I’m sure everyone has their own list of companies they are boycotting or refuse to do business with for whatever standard those businesses failed at, from a business operations standpoint or something completely separate from the product they were offering (such as my grandfather who refused to eat at Pizza Hut for over a decade because of slow service even though it was the only pizza place in their small town).  Does that effect on the income statement equate to a net-positive compared to the expenses spent on whatever wings of CSR (Corporate Social Responsibility) the company is running?  I don’t know, and I can’t speculate either way.  But when it comes to investors picking which stocks to purchase, being in the good graces of the public can’t be a bad thing.

Of course, all of this is simply looking at the dollars at stake.  I’m sure there are people who would happily invest dollars today in the non-dollar return of sustaining the planet because as I’ve heard “what good is saving money for the next 50-60 years if none of us will be alive in 30?”  Which is to say if the returns you are seeking are in fact bigger than the dollars and you know what you are investing in, then why shouldn’t you choose that?

One of the greatest things about America is there are so many ways for people to express themselves.  There is the expression through speech, which I’m sure everyone has been both thrilled and annoyed at various times that people have that freedom of expression.  But you also can show expression through consumption.  If you really want to boycott a business, for whatever reason, you can.  You can spend your money however you want to.  You can support whatever business or causes you want to.  And I think America has set everyone up to be able to succeed at that as well.

When studying my social sciences courses in college, we discussed the Maslow’s hierarchy in great detail, and that theory can be seen in America.  In America, with the basic necessities of survival pretty much met by every person living here, you’re afforded the ability to move up the pyramid to other needs.  That very top of the pyramid is focused on self-actualization, however you interpret that.  When it comes to investing, there is some function of survival included in that.  It wouldn’t make sense to emphasize virtues about who you are as a person over making sure you’re covering the basic things you need to live at all.

Once you’re past the “having enough money to survive in retirement” aspect of investing, the rest of the investments are going towards things that you choose to spend money on, and trust me, there’s a lot of options to spend your money on.  But you just must remember the entire reason you are investing.  If you are able to reach your goals, of both survival and lifestyle, then you can focus on that “top part of the pyramid” and focus on things you find important.  So, how do you figure out if your goals are being met and which investments to pursue?  Well, that’s where we come in!

At SEM we advocate a “Behavioral Portfolio” approach. The base of the portfolio is a complete financial plan, followed by a cash flow strategy. After those two are developed we work with financial advisors to create a customized investment portfolio designed to work with both as well as the investment personality of the client. SEM is then responsible for on-going monitoring and adjustments of the portfolio as well as reporting back to the financial advisor any possible improvements that could be made to the allocations. The “top of the pyramid” is where we have flexibility to add investments to fulfill some of your personal desires without disrupting your overall financial plan and cash flow strategy.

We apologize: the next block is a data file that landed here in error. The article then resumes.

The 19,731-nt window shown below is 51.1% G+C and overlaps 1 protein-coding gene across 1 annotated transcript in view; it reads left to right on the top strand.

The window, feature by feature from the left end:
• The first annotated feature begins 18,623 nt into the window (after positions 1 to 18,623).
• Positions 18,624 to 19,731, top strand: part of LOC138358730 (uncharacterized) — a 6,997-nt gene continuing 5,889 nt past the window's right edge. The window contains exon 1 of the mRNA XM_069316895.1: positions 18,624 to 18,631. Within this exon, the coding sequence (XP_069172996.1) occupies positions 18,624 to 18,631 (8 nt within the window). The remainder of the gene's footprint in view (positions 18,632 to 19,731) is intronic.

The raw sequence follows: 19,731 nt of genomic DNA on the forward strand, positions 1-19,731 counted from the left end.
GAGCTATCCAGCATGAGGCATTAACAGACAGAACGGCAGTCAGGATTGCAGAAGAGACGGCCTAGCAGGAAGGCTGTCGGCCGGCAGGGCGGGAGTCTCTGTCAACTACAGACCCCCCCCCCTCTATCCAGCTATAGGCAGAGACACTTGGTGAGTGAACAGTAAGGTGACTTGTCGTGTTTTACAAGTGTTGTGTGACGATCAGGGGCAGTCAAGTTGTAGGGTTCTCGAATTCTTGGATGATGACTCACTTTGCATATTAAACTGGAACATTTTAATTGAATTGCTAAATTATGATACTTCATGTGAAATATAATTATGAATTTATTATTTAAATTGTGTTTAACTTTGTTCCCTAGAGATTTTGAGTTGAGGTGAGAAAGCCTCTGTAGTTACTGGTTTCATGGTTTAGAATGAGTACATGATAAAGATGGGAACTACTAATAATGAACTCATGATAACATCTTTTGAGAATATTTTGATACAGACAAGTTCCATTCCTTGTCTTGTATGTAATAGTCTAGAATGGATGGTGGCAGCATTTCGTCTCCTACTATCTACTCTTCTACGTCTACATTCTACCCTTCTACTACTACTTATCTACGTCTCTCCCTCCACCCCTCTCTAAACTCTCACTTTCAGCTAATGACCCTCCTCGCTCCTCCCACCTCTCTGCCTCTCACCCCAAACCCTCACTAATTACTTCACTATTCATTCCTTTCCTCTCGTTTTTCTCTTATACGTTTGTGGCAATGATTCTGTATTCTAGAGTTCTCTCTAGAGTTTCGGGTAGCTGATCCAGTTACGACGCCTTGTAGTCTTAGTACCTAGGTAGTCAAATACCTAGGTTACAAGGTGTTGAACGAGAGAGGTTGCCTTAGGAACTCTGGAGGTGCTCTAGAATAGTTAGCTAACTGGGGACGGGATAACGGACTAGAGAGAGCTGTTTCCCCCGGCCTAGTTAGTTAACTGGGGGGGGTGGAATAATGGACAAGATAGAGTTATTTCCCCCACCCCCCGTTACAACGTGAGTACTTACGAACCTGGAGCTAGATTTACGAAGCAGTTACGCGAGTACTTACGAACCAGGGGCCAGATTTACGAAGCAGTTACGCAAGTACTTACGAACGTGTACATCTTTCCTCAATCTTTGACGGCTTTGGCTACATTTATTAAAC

Up until this year, this was really the only way when investing with SEM to “invest with your heart”. We had reviewed numerous studies which showed a significant performance difference between “responsible” investing funds and the broader index funds. However last fall, Jeff and I began studying ways SEM could add value to a “responsible” portfolio which would allow our clients to invest with their heart with more of their portfolios without taking on too much risk.

On January 2 we launched the SEM Cornerstone Models, which invest solely in Biblically Responsible Investment (BRI) funds. We will have the details in the coming weeks, but essentially these models utilize SEM’s AmeriGuard systems within the BRI universe. We were pleased the results of applying active management did not degrade the overall performance of the portfolios, which now allows us to include them in the main part of our investment recommendations. If you would like more information on the Cornerstone portfolios, let Jeff know.

Given the surprising results of our Cornerstone Models we will also begin working on “Socially Responsible” investments in the coming months. Stay tuned.

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About Cody Hybiak
Tucson, AZ
Cody joined SEM in March 2017 as a Client Portfolio Manager. He is a graduate of University of Arizona. Cody also helps with the teen program at the Bridge Christian Church in Tucson, AZ.